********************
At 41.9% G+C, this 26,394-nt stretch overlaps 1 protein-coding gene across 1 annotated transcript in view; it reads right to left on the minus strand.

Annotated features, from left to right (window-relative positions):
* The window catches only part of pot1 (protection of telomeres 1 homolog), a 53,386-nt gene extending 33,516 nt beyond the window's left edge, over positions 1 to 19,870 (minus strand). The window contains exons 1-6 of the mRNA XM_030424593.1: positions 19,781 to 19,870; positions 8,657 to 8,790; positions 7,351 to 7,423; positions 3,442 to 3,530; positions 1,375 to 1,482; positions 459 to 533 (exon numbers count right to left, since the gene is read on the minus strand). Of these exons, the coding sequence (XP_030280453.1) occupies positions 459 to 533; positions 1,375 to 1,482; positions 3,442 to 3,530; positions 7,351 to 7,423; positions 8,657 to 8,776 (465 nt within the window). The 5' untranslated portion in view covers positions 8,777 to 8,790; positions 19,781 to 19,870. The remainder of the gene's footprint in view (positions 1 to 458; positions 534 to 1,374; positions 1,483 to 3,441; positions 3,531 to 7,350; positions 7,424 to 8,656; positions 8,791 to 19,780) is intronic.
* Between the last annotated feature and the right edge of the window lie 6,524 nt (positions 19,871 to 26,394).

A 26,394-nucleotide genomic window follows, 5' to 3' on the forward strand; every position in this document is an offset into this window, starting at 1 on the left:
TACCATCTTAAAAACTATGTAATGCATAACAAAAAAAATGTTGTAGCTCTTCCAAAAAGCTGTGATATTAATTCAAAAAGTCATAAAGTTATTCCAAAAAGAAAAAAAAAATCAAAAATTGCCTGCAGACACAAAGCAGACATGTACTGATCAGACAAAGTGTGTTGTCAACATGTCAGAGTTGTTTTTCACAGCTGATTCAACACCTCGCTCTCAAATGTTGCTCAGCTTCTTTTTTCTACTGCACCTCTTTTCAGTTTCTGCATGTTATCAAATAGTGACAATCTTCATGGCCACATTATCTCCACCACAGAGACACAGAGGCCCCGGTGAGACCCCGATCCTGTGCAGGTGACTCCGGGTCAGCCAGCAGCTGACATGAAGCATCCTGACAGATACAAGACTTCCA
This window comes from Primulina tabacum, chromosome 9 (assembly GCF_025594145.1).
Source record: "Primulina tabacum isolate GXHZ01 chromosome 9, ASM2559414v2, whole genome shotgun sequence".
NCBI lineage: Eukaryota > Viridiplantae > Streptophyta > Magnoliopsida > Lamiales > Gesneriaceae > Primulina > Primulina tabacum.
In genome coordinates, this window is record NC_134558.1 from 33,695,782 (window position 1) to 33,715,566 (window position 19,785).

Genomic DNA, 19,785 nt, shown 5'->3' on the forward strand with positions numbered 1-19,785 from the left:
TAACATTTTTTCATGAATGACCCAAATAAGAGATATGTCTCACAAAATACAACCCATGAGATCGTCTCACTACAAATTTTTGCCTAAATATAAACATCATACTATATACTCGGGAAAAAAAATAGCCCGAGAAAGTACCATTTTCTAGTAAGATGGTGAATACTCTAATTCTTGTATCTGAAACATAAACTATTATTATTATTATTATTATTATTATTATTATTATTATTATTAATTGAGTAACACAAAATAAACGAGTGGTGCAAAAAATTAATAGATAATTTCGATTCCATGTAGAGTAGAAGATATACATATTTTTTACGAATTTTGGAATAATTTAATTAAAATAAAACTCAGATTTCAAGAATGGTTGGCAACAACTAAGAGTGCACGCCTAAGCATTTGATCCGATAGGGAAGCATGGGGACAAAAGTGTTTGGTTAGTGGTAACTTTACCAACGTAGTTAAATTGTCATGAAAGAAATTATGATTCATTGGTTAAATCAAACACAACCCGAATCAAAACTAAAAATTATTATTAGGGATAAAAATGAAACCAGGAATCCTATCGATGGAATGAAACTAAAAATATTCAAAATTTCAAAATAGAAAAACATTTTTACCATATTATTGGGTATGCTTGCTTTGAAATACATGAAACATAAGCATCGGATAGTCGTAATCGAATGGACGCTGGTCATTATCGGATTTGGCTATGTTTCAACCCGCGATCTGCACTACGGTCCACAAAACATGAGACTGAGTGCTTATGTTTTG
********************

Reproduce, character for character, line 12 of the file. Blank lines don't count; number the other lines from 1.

TAACATTTTTTCATGAATGACCCAAATAAGAGATATGTCTCACAAAATACAACCCATGAGATCGTCTCACTACAAATTTTTGCCTAAATATAAACATCATACTATATACTCGGGAAAAAAAATAGCCCGAGAAAGTACCATTTTCTAGTAAGATGGTGAATACTCTAATTCTTGTATCTGAAACATAAACTATTATTATTATTATTATTATTATTATTATTATTATTATTATTAATTGAGTAACACAAAATAAACGAGTGGTGCAAAAAATTAATAGATAATTTCGATTCCATGTAGAGTAGAAGATATACATATTTTTTACGAATTTTGGAATAATTTAATTAAAATAAAACTCAGATTTCAAGAATGGTTGGCAACAACTAAGAGTGCACGCCTAAGCATTTGATCCGATAGGGAAGCATGGGGACAAAAGTGTTTGGTTAGTGGTAACTTTACCAACGTAGTTAAATTGTCATGAAAGAAATTATGATTCATTGGTTAAATCAAACACAACCCGAATCAAAACTAAAAATTATTATTAGGGATAAAAATGAAACCAGGAATCCTATCGATGGAATGAAACTAAAAATATTCAAAATTTCAAAATAGAAAAACATTTTTACCATATTATTGGGTATGCTTGCTTTGAAATACATGAAACATAAGCATCGGATAGTCGTAATCGAATGGACGCTGGTCATTATCGGATTTGGCTATGTTTCAACCCGCGATCTGCACTACGGTCCACAAAACATGAGACTGAGTGCTTATGTTTTG